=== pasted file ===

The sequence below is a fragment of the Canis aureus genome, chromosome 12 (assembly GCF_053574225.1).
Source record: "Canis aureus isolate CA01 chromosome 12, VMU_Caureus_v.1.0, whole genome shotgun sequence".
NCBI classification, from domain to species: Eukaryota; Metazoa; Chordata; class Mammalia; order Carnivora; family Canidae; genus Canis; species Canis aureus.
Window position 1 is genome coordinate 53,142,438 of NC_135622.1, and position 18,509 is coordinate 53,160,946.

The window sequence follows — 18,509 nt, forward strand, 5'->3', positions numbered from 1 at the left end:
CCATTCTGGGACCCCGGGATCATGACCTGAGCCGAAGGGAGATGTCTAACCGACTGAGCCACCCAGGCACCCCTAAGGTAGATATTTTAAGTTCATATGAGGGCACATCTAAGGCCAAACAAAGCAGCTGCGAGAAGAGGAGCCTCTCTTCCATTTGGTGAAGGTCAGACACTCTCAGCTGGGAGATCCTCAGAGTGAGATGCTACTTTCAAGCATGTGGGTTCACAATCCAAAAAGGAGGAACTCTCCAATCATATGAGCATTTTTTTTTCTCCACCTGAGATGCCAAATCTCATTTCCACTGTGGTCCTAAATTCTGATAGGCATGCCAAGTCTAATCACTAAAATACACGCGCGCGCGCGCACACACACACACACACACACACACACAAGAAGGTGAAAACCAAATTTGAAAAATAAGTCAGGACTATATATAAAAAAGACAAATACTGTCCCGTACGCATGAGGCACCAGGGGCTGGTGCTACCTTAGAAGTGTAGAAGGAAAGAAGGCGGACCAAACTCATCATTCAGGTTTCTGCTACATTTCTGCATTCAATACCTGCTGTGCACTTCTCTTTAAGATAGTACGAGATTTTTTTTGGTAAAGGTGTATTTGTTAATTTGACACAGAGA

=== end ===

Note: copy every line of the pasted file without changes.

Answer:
The sequence below is a fragment of the Canis aureus genome, chromosome 12 (assembly GCF_053574225.1).
Source record: "Canis aureus isolate CA01 chromosome 12, VMU_Caureus_v.1.0, whole genome shotgun sequence".
NCBI classification, from domain to species: Eukaryota; Metazoa; Chordata; class Mammalia; order Carnivora; family Canidae; genus Canis; species Canis aureus.
Window position 1 is genome coordinate 53,142,438 of NC_135622.1, and position 18,509 is coordinate 53,160,946.

The window sequence follows — 18,509 nt, forward strand, 5'->3', positions numbered from 1 at the left end:
CCATTCTGGGACCCCGGGATCATGACCTGAGCCGAAGGGAGATGTCTAACCGACTGAGCCACCCAGGCACCCCTAAGGTAGATATTTTAAGTTCATATGAGGGCACATCTAAGGCCAAACAAAGCAGCTGCGAGAAGAGGAGCCTCTCTTCCATTTGGTGAAGGTCAGACACTCTCAGCTGGGAGATCCTCAGAGTGAGATGCTACTTTCAAGCATGTGGGTTCACAATCCAAAAAGGAGGAACTCTCCAATCATATGAGCATTTTTTTTTCTCCACCTGAGATGCCAAATCTCATTTCCACTGTGGTCCTAAATTCTGATAGGCATGCCAAGTCTAATCACTAAAATACACGCGCGCGCGCGCACACACACACACACACACACACACACAAGAAGGTGAAAACCAAATTTGAAAAATAAGTCAGGACTATATATAAAAAAGACAAATACTGTCCCGTACGCATGAGGCACCAGGGGCTGGTGCTACCTTAGAAGTGTAGAAGGAAAGAAGGCGGACCAAACTCATCATTCAGGTTTCTGCTACATTTCTGCATTCAATACCTGCTGTGCACTTCTCTTTAAGATAGTACGAGATTTTTTTTGGTAAAGGTGTATTTGTTAATTTGACACAGAGA